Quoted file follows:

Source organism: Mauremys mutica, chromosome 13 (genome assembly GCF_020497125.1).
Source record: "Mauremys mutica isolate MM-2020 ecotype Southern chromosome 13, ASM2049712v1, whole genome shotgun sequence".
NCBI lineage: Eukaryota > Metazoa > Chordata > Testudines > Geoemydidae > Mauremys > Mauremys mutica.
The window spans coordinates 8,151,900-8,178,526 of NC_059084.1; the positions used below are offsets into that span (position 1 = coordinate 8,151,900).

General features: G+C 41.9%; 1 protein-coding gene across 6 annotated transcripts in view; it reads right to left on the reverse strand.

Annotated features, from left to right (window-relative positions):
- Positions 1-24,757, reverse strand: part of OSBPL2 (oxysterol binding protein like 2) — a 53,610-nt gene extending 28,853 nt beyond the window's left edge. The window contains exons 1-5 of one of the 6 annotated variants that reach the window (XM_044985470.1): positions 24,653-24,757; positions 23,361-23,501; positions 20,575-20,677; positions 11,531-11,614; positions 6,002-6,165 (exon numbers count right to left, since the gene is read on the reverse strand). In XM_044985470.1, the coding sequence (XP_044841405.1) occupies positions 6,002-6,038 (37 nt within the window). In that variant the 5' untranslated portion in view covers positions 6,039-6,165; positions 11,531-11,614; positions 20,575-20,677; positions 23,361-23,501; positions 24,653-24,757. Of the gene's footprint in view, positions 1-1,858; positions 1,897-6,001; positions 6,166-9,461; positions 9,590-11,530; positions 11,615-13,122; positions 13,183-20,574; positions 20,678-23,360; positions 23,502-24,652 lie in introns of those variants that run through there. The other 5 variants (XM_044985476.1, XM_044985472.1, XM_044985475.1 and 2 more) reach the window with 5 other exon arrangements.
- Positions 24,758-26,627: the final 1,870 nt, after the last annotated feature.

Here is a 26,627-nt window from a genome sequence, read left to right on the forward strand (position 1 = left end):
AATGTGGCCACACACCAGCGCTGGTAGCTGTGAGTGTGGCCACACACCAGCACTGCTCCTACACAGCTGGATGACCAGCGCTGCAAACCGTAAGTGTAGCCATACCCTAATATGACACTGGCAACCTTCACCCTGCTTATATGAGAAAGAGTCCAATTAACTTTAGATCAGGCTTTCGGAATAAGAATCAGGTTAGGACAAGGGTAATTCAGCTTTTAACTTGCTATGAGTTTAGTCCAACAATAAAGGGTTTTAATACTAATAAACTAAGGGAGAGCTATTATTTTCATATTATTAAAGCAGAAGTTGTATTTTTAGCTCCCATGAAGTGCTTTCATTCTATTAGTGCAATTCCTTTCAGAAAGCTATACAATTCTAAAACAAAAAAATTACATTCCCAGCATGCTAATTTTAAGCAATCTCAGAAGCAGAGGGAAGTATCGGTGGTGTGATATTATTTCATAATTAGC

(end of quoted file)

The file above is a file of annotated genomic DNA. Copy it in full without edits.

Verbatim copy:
Source organism: Mauremys mutica, chromosome 13 (genome assembly GCF_020497125.1).
Source record: "Mauremys mutica isolate MM-2020 ecotype Southern chromosome 13, ASM2049712v1, whole genome shotgun sequence".
NCBI lineage: Eukaryota > Metazoa > Chordata > Testudines > Geoemydidae > Mauremys > Mauremys mutica.
The window spans coordinates 8,151,900-8,178,526 of NC_059084.1; the positions used below are offsets into that span (position 1 = coordinate 8,151,900).

General features: G+C 41.9%; 1 protein-coding gene across 6 annotated transcripts in view; it reads right to left on the reverse strand.

Annotated features, from left to right (window-relative positions):
- Positions 1-24,757, reverse strand: part of OSBPL2 (oxysterol binding protein like 2) — a 53,610-nt gene extending 28,853 nt beyond the window's left edge. The window contains exons 1-5 of one of the 6 annotated variants that reach the window (XM_044985470.1): positions 24,653-24,757; positions 23,361-23,501; positions 20,575-20,677; positions 11,531-11,614; positions 6,002-6,165 (exon numbers count right to left, since the gene is read on the reverse strand). In XM_044985470.1, the coding sequence (XP_044841405.1) occupies positions 6,002-6,038 (37 nt within the window). In that variant the 5' untranslated portion in view covers positions 6,039-6,165; positions 11,531-11,614; positions 20,575-20,677; positions 23,361-23,501; positions 24,653-24,757. Of the gene's footprint in view, positions 1-1,858; positions 1,897-6,001; positions 6,166-9,461; positions 9,590-11,530; positions 11,615-13,122; positions 13,183-20,574; positions 20,678-23,360; positions 23,502-24,652 lie in introns of those variants that run through there. The other 5 variants (XM_044985476.1, XM_044985472.1, XM_044985475.1 and 2 more) reach the window with 5 other exon arrangements.
- Positions 24,758-26,627: the final 1,870 nt, after the last annotated feature.

Here is a 26,627-nt window from a genome sequence, read left to right on the forward strand (position 1 = left end):
AATGTGGCCACACACCAGCGCTGGTAGCTGTGAGTGTGGCCACACACCAGCACTGCTCCTACACAGCTGGATGACCAGCGCTGCAAACCGTAAGTGTAGCCATACCCTAATATGACACTGGCAACCTTCACCCTGCTTATATGAGAAAGAGTCCAATTAACTTTAGATCAGGCTTTCGGAATAAGAATCAGGTTAGGACAAGGGTAATTCAGCTTTTAACTTGCTATGAGTTTAGTCCAACAATAAAGGGTTTTAATACTAATAAACTAAGGGAGAGCTATTATTTTCATATTATTAAAGCAGAAGTTGTATTTTTAGCTCCCATGAAGTGCTTTCATTCTATTAGTGCAATTCCTTTCAGAAAGCTATACAATTCTAAAACAAAAAAATTACATTCCCAGCATGCTAATTTTAAGCAATCTCAGAAGCAGAGGGAAGTATCGGTGGTGTGATATTATTTCATAATTAGC